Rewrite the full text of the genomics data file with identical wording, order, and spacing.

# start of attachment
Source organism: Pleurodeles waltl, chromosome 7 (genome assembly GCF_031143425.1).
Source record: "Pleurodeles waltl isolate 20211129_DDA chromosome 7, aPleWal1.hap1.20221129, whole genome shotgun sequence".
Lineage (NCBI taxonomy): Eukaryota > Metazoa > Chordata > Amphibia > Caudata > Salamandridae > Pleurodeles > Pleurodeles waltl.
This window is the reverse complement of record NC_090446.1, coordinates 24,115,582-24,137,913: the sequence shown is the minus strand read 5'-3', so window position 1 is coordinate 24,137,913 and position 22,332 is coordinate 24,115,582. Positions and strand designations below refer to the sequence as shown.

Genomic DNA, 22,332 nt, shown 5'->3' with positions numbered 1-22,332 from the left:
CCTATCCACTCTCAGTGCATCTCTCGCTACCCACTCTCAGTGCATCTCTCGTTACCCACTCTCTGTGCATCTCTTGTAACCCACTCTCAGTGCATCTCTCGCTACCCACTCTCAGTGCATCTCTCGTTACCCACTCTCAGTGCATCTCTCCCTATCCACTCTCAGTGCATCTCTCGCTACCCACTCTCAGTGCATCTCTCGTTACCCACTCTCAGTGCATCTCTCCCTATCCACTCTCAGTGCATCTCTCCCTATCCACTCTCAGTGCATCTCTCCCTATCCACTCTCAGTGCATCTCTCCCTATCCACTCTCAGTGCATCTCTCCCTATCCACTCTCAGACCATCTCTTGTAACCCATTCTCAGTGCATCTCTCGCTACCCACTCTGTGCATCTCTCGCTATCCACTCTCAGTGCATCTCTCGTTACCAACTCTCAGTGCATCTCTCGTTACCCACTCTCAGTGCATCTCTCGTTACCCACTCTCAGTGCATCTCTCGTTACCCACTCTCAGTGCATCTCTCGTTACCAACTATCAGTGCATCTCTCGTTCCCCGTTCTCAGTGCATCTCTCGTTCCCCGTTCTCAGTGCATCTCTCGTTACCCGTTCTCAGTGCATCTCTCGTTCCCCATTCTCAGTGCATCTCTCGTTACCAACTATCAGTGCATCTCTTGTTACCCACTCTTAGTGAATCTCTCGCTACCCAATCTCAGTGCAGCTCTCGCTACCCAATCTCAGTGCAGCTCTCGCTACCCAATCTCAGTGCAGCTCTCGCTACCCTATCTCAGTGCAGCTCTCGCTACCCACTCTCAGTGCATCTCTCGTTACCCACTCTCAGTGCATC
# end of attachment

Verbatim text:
Source organism: Pleurodeles waltl, chromosome 7 (genome assembly GCF_031143425.1).
Source record: "Pleurodeles waltl isolate 20211129_DDA chromosome 7, aPleWal1.hap1.20221129, whole genome shotgun sequence".
Lineage (NCBI taxonomy): Eukaryota > Metazoa > Chordata > Amphibia > Caudata > Salamandridae > Pleurodeles > Pleurodeles waltl.
This window is the reverse complement of record NC_090446.1, coordinates 24,115,582-24,137,913: the sequence shown is the minus strand read 5'-3', so window position 1 is coordinate 24,137,913 and position 22,332 is coordinate 24,115,582. Positions and strand designations below refer to the sequence as shown.

Genomic DNA, 22,332 nt, shown 5'->3' with positions numbered 1-22,332 from the left:
CCTATCCACTCTCAGTGCATCTCTCGCTACCCACTCTCAGTGCATCTCTCGTTACCCACTCTCTGTGCATCTCTTGTAACCCACTCTCAGTGCATCTCTCGCTACCCACTCTCAGTGCATCTCTCGTTACCCACTCTCAGTGCATCTCTCCCTATCCACTCTCAGTGCATCTCTCGCTACCCACTCTCAGTGCATCTCTCGTTACCCACTCTCAGTGCATCTCTCCCTATCCACTCTCAGTGCATCTCTCCCTATCCACTCTCAGTGCATCTCTCCCTATCCACTCTCAGTGCATCTCTCCCTATCCACTCTCAGTGCATCTCTCCCTATCCACTCTCAGACCATCTCTTGTAACCCATTCTCAGTGCATCTCTCGCTACCCACTCTGTGCATCTCTCGCTATCCACTCTCAGTGCATCTCTCGTTACCAACTCTCAGTGCATCTCTCGTTACCCACTCTCAGTGCATCTCTCGTTACCCACTCTCAGTGCATCTCTCGTTACCCACTCTCAGTGCATCTCTCGTTACCAACTATCAGTGCATCTCTCGTTCCCCGTTCTCAGTGCATCTCTCGTTCCCCGTTCTCAGTGCATCTCTCGTTACCCGTTCTCAGTGCATCTCTCGTTCCCCATTCTCAGTGCATCTCTCGTTACCAACTATCAGTGCATCTCTTGTTACCCACTCTTAGTGAATCTCTCGCTACCCAATCTCAGTGCAGCTCTCGCTACCCAATCTCAGTGCAGCTCTCGCTACCCAATCTCAGTGCAGCTCTCGCTACCCTATCTCAGTGCAGCTCTCGCTACCCACTCTCAGTGCATCTCTCGTTACCCACTCTCAGTGCATC